The Voice of Campbell
At the Campbell conference it was great seeing Jim Gunn, and hearing about his intriguing new novel working its way through Tor. I will always remember the first call I received 25 years ago from Jim, a few days after the birth of my son, so I could not then travel to accept the award. Over the years Jim has been leading the Kansas center, he promoted quality and diversity in SF.
Kij Johnson presented awards, and co-ran the conference with Chris McKitterick, the new Campbell director. Chris Priest sent a lovely acceptance speech saying how his work might not have been “approved” by the original Campbell, but how the Campbell jury has expanded its view over the decades. The writers workshop participants asked lots of insightful questions. Sheila Finch, Sheila Williams and I had some great laughs together about our misadventures with agents and other tales of publishing.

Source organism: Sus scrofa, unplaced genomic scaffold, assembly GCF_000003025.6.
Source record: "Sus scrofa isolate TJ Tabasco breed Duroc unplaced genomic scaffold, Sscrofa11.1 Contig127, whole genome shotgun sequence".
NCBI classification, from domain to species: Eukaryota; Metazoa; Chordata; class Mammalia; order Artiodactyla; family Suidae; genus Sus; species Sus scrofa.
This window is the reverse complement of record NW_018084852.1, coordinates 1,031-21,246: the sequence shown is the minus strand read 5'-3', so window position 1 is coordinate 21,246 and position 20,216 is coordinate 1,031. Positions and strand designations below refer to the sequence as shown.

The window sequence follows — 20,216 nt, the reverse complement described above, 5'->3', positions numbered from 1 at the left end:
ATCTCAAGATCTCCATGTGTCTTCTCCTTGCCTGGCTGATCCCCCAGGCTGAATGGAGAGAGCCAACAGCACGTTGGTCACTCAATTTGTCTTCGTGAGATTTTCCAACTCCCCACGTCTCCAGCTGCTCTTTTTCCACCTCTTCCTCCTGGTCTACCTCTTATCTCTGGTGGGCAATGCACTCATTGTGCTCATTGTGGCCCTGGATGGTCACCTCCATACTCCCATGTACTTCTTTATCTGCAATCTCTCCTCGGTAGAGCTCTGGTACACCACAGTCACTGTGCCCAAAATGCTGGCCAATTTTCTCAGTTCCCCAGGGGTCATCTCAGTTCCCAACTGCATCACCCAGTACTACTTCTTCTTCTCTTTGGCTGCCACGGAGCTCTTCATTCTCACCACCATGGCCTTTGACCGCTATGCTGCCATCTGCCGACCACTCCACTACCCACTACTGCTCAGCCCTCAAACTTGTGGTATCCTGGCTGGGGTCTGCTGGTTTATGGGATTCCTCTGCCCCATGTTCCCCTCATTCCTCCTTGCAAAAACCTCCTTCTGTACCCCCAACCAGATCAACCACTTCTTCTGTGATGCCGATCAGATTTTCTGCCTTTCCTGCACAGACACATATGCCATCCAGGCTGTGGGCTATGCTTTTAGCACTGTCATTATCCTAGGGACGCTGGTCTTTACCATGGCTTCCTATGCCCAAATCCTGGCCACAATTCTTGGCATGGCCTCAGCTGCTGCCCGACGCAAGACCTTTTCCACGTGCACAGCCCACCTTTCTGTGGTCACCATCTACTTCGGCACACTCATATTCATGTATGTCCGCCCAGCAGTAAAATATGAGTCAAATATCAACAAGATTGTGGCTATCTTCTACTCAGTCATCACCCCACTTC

We had a most intriguing discussion of “voice” in science fiction. Andy Duncan and I read two very different stories, Andy’s from his new collection, about an aging UFO witness in the Ozarks; mine about “Tuberculosis Joins the UN” from Nature Futures. Each story depends heavily on voice for its effect. The conference had an earnest scholarly discussion of what goes into voice. I do recommend Andy’s collection, The Pottawatomie Giant and Other Stories, for some fun reading.
What makes for an interesting “voice” in fiction? I always think of those studies of the split-brain person, the one whose right brain draws the smiley face while the left brain makes up the reason why. Most of us don’t realize how much of life we spend doing that, after walling off our own brains. That’s what makes a voice interesting.
Which SF stories do you find memorable for their unique voice?